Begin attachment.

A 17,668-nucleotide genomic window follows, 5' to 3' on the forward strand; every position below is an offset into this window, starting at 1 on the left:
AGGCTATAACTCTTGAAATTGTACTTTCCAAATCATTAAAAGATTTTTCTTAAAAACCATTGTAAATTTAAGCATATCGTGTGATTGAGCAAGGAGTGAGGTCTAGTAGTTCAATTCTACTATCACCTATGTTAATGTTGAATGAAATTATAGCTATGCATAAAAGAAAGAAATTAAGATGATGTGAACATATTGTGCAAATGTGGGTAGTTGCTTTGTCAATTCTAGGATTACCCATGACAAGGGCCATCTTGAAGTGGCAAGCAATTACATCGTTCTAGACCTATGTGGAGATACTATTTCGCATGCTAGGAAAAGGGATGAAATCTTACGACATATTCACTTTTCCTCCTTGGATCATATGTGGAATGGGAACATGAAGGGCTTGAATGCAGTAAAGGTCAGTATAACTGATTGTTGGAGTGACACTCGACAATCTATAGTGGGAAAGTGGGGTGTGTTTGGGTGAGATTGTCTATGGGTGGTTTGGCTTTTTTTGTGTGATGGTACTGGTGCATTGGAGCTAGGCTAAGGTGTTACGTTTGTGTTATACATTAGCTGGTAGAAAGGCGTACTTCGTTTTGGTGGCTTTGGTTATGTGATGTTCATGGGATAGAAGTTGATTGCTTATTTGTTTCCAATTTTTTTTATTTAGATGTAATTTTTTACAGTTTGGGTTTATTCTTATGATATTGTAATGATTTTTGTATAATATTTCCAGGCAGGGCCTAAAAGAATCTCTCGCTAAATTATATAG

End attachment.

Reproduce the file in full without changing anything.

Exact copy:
A 17,668-nucleotide genomic window follows, 5' to 3' on the forward strand; every position below is an offset into this window, starting at 1 on the left:
AGGCTATAACTCTTGAAATTGTACTTTCCAAATCATTAAAAGATTTTTCTTAAAAACCATTGTAAATTTAAGCATATCGTGTGATTGAGCAAGGAGTGAGGTCTAGTAGTTCAATTCTACTATCACCTATGTTAATGTTGAATGAAATTATAGCTATGCATAAAAGAAAGAAATTAAGATGATGTGAACATATTGTGCAAATGTGGGTAGTTGCTTTGTCAATTCTAGGATTACCCATGACAAGGGCCATCTTGAAGTGGCAAGCAATTACATCGTTCTAGACCTATGTGGAGATACTATTTCGCATGCTAGGAAAAGGGATGAAATCTTACGACATATTCACTTTTCCTCCTTGGATCATATGTGGAATGGGAACATGAAGGGCTTGAATGCAGTAAAGGTCAGTATAACTGATTGTTGGAGTGACACTCGACAATCTATAGTGGGAAAGTGGGGTGTGTTTGGGTGAGATTGTCTATGGGTGGTTTGGCTTTTTTTGTGTGATGGTACTGGTGCATTGGAGCTAGGCTAAGGTGTTACGTTTGTGTTATACATTAGCTGGTAGAAAGGCGTACTTCGTTTTGGTGGCTTTGGTTATGTGATGTTCATGGGATAGAAGTTGATTGCTTATTTGTTTCCAATTTTTTTTATTTAGATGTAATTTTTTACAGTTTGGGTTTATTCTTATGATATTGTAATGATTTTTGTATAATATTTCCAGGCAGGGCCTAAAAGAATCTCTCGCTAAATTATATAG